Projective Identification: A Theoretical Investigation of the Concept Starting from 'Notes on Some Schizoid Mechanisms'1

By Goretti, Giovanna Regazzoni | International Journal of Psychoanalysis, April 2007 | Go to article overview

Projective Identification: A Theoretical Investigation of the Concept Starting from 'Notes on Some Schizoid Mechanisms'1


Goretti, Giovanna Regazzoni, International Journal of Psychoanalysis


This paper submits passages from four papers-'Notes on some schizoid mechanisms' (Klein); 'On identification' (Klein); 'Analysis of a schizophrenic state with depersonalization' (Rosenfeld); and 'Remarks on the relation of male homosexuality to paranoia, paranoid anxiety and narcissism' (Rosenfeld)-to a critical reading, enabling the theoretical premises which have produced the current, differing views on projective identification to be traced. These views revolve both around the role assigned to identification in the process and around the meaning of the expression 'to identify oneself with' which in 'On identification' goes from 'to feel similar to, or identical to the other' to 'to take another person as a model'. This legitimizes the inclusion of very different phenomena into the concept of projective identification. The author describes some uses of the term 'projective identification' and proposes the hypothesis that the process constitutes a way for managing otherness and the separateness of the object (be it external or internal, real or imaginary) that can compromise its reality to a greater or lesser degree. Covering a large set of phenomena, the author poses the question of whether it is useful to retain the term 'projective identification'. She proposes an answer in the last part of the paper.

Keywords: projective identification, intrapsychic, intersubjective, confusion, empathy, understanding, know-how, communication, non-verbal communication, verbal actions, otherness, pre-theoretical knowledge

In response to John Steiner (2000), Dale Boesky asked at the Santiago conference if the author was talking 'in a loose, shorthand manner' (2000, p. 260) when he said his patients put their feelings into him.

The question confirms the uncertainty that still surrounds the theoretical construct answering to the name of 'projective identification' and underlines its rudimentary linguistic aspect, even though, as a concept, it has been present in the literature for the past 60 years and adopted into the clinical practice of various theoretical frameworks far from the school in which it originated. Similar uncertainty is posed by the title of a letter by Massidda: 'Shall we ever know the whole truth about projective identification?' (1999, p. 365). While the 'whole truth' is perhaps inaccessible, in all honesty, we must recognize that 'the truth' we have available on the subject is still difficult to define. Almost every author who has written about projective identification has pointed out that the term is used to indicate a vast number of situations: 'too many different things by too many different people under too many differing circumstances' (Kernberg, 1988, p. 93). This does not facilitate scientific dialogue.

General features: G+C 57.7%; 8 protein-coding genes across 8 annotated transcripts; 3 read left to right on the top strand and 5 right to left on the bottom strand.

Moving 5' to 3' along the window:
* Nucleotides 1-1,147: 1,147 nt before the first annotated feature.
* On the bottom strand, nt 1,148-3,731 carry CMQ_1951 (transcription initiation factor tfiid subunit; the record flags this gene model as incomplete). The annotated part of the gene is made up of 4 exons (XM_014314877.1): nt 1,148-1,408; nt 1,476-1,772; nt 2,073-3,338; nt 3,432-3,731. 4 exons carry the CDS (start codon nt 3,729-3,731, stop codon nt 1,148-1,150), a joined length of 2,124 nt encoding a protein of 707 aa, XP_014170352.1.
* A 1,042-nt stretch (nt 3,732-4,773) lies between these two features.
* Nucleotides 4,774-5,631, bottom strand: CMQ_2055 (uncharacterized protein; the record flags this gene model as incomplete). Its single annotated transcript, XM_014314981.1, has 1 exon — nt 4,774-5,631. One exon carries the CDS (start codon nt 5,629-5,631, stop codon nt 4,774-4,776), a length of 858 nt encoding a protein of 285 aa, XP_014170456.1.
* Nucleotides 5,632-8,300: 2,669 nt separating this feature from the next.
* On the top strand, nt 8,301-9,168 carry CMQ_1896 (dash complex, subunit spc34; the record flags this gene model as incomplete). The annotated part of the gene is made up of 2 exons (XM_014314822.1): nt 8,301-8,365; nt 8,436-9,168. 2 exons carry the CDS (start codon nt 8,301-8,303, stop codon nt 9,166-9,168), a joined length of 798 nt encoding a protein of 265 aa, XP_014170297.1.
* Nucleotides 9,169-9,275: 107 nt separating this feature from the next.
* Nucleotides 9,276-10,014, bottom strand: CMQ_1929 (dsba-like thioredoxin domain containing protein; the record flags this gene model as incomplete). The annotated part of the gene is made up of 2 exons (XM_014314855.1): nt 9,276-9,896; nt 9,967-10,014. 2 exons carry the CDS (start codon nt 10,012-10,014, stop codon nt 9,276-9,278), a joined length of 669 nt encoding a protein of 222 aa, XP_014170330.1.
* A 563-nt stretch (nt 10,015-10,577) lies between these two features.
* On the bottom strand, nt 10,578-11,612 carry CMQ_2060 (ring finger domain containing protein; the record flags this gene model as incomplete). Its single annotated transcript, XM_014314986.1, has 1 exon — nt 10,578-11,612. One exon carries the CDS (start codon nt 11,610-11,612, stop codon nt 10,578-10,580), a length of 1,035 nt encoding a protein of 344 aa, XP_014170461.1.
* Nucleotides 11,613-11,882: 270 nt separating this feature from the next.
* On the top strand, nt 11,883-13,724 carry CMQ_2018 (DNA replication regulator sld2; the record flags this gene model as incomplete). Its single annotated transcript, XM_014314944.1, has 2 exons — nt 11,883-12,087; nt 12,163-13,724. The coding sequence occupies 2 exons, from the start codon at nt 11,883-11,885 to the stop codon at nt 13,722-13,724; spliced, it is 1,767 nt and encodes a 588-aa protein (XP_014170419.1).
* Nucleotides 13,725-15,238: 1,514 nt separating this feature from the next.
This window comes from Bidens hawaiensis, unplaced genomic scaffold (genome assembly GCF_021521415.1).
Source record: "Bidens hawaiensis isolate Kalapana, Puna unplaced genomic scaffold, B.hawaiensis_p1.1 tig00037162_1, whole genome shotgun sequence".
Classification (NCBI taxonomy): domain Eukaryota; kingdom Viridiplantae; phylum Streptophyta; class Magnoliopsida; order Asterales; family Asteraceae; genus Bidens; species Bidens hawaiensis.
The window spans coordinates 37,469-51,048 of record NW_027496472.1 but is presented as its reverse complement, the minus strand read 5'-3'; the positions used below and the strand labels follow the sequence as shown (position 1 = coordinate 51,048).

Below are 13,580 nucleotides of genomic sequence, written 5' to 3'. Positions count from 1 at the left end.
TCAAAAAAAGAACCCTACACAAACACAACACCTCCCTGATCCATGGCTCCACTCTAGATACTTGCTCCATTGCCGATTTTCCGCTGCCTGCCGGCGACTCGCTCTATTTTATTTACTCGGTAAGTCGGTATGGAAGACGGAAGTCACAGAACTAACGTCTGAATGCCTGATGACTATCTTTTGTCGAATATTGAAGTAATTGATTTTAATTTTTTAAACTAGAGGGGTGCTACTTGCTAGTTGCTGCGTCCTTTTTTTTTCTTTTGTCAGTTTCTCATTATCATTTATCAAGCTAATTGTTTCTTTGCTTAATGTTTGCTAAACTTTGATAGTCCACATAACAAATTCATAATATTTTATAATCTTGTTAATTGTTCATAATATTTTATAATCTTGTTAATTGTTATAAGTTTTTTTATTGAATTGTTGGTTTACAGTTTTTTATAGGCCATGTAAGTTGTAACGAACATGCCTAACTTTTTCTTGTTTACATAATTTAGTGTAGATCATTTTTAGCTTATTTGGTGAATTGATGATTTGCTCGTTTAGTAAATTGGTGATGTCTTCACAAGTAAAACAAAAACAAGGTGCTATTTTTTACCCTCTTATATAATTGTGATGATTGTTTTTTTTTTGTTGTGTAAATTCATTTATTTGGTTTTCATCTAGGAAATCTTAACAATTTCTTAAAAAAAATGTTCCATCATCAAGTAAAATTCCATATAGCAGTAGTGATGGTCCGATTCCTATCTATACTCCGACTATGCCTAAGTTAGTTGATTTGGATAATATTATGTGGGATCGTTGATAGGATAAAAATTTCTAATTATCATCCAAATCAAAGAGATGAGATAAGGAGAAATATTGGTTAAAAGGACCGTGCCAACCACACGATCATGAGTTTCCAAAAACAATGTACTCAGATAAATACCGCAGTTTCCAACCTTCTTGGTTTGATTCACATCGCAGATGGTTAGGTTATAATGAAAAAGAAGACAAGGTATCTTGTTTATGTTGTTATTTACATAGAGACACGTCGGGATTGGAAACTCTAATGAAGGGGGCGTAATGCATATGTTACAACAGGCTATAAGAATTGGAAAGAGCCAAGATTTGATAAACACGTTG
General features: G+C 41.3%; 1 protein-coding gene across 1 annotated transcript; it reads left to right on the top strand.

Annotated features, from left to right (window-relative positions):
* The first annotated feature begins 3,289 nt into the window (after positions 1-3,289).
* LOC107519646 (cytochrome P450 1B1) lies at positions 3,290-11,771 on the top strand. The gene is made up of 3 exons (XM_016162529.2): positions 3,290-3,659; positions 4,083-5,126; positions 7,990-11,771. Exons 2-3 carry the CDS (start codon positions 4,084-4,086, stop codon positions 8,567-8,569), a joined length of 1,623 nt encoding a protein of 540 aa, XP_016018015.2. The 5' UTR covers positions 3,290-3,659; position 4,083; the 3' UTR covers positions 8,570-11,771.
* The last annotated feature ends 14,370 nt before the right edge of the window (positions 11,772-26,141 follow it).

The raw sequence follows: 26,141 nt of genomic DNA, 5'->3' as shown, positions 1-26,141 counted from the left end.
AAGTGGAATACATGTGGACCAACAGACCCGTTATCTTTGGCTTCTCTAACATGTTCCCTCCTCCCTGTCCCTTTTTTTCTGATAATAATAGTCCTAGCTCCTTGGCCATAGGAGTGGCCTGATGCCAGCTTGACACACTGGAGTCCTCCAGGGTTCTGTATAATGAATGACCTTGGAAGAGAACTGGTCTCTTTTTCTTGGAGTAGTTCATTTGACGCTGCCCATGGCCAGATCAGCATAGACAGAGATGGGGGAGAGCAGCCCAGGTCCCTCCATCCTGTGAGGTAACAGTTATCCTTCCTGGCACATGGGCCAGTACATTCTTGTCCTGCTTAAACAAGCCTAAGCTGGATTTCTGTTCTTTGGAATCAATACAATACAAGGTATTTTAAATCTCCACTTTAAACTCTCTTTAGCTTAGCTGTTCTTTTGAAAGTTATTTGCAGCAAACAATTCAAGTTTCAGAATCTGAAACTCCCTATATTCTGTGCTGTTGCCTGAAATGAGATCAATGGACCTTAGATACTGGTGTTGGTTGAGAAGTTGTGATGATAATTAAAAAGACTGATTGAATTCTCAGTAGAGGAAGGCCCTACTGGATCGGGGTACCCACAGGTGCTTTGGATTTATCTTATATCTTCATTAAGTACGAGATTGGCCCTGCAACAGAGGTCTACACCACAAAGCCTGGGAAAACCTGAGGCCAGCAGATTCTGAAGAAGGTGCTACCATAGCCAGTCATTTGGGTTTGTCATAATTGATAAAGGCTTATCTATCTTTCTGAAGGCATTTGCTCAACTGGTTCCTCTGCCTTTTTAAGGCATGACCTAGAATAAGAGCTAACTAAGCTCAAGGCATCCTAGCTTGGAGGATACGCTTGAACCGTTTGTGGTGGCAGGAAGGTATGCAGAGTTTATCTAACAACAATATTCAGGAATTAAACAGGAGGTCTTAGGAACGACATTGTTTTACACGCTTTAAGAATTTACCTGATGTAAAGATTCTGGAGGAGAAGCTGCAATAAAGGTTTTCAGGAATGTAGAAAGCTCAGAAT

This paper aims to give a name and content to the 'too many different things' that can answer to the name of projective identification.

With this objective in mind, the need to turn back and reflect on the original formulations of the concept has made itself felt, also because, as Massidda (1999, p. 365) points out, 'Notes on some schizoid mechanisms' (Klein, 1952a2)-in which the term 'projective identification' is formulated for the first time-rarely appears in the bibliographies of the most important works on the subject and the long work 'On identification' (Klein, 1955) is even less mentioned. So these texts will be subjected to a critical reading, and a short reference will be made to two works by Rosenfeld that are almost contemporary to Klein (1952a), in which the concept of projective identification was clinically used. I am well aware that what we can today understand of its nature from the texts has been influenced by the great quantity of thoughts on the subject in various quarters and from various viewpoints since its formulation.

These texts do not stand out for clarity or theoretical coherence, but for the mass of ideas they contain. Some are merely implicit while others are perhaps not quite clear to their authors either; perhaps felt to be in conflict with prevailing theoretical stances and perhaps expressing conflict between authors (see Massidda, 1999, p. …

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